En Wed, 13 Jan 2010 11:24:04 -0300, Allard Warrink
<allardwarrink at gmail.com> escribi?:
Within a python script I'm using a couple of different lists
containing a large number of floats (+8M). The execution of this
script fails because of an memory error (insufficient memory).
I thought this was strange because I delete all lists that are not
longer necessary directly and my workstation theoretically has more
than enough memory to run the script.
so I did some investigation on the memory use of the script. I found
out that when i populated the lists with floats using a for ... in
range() loop a lot of overhead memory is used and that this memory is
not freed after populating the list and is also not freed after
deleting the list.
This way the memory keeps filling up after each newly populated list
until the script crashes.
After reading my comments below, please revise your testing and this
If you build the *same* list several times and the memory usage keeps
growing, this may indicate a memory leak. But a peak memory consumption
because of temporary objects is not enough evidence.
I did a couple of tests and found that populating lists with range or
xrange is responsible for the memory overhead.
Does anybody know why this happens and if there's a way to avoid this
First the line(s) python code I executed.
Then the memory usage of the process:
Mem usage after creation/populating of big_list
Mem usage after deletion of big_list
Note that sys.getsizeof(big_list) must be always the same - the list
itself takes always the same space, it depends on the number of contained
items alone (and in second place, its history). You didn't take into
account the memory taken for the contained items themselves.
1) big_list = [0.0] * 2700*3250
This involves the objects 0.0, an intermediate list of size 2700, a couple
integere and nothing more.
2) big_list = [0.0 for i in xrange(2700*3250)]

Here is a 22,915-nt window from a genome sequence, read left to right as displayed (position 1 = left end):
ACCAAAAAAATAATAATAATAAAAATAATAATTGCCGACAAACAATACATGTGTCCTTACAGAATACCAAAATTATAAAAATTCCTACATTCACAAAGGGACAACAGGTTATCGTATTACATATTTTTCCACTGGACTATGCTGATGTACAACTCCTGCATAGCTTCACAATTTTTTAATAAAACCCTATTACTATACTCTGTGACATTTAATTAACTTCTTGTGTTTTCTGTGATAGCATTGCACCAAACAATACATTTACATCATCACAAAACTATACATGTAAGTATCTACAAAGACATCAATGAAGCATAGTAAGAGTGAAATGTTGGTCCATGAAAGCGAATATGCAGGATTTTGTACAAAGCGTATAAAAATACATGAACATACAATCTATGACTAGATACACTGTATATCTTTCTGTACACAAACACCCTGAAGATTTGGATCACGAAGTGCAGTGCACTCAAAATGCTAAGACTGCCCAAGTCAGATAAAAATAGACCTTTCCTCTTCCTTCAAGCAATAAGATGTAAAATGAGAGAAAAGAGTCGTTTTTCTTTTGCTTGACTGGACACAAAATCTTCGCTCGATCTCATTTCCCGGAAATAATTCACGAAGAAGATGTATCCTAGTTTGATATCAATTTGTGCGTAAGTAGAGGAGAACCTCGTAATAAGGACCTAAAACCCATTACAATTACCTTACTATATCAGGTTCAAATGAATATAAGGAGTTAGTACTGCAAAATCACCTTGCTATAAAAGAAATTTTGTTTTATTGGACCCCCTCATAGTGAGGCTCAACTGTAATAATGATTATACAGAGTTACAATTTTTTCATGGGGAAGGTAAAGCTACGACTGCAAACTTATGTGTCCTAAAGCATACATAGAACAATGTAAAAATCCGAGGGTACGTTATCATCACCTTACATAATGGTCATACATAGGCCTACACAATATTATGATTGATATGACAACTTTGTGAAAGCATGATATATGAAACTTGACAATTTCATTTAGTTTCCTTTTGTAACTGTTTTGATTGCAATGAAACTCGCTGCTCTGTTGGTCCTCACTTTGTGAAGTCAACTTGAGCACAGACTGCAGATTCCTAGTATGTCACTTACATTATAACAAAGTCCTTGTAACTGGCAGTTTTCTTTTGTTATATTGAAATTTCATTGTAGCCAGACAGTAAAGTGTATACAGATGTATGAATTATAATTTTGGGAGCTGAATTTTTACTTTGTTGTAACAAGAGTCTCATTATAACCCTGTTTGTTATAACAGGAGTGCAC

This involves creating an integer object representing every integer in the
range, but most of them are quickly discarded.
3) big_list = [0.0 for i in range(2700*3250)]
This involves building a temporary list containing every integer in the
range. All of them must be available simultaneously (to exist in the list).
In all these three scenarios, the only "permanent" objects are a big list
which holds several million references to the single float object 0.0; on
my Windows build, 32 bits, this takes 35MB.
4) big_list = [float(i) for i in xrange(2700*3250)]
Like 2) above, but now the final list contains several million different
objects. 175MB would be required on my PC: getsizeof(big_list) +
5) big_list = [float(i) for i in range(2700*3250)]
Like 4), the final list requires more memory, and also like in 3), a
temporary integer list is required.
6) big_list = [i for i in xrange(2700*3250)]
Same as 4). float objects are slightly bigger than integers so this one
takes less memory.
7) big_list = [i for i in range(2700*3250)]
Compared with 6) this requires building a temporary list with all those
integers, like 3) and 5)
big_list = 
for i in range(2700*3250):
9) same as 8) but using xrange.
As above, range() requires building an intermediate list.
In Python (CPython specifically) many types (like int and float) maintain
a pool of unused, freed objects. And the memory manager maintains a pool
of allocated memory blocks. If your program has a peak memory load and
later frees most of the involved objects, memory may not always be
returned to the OS - it may be kept available for Python to use it again.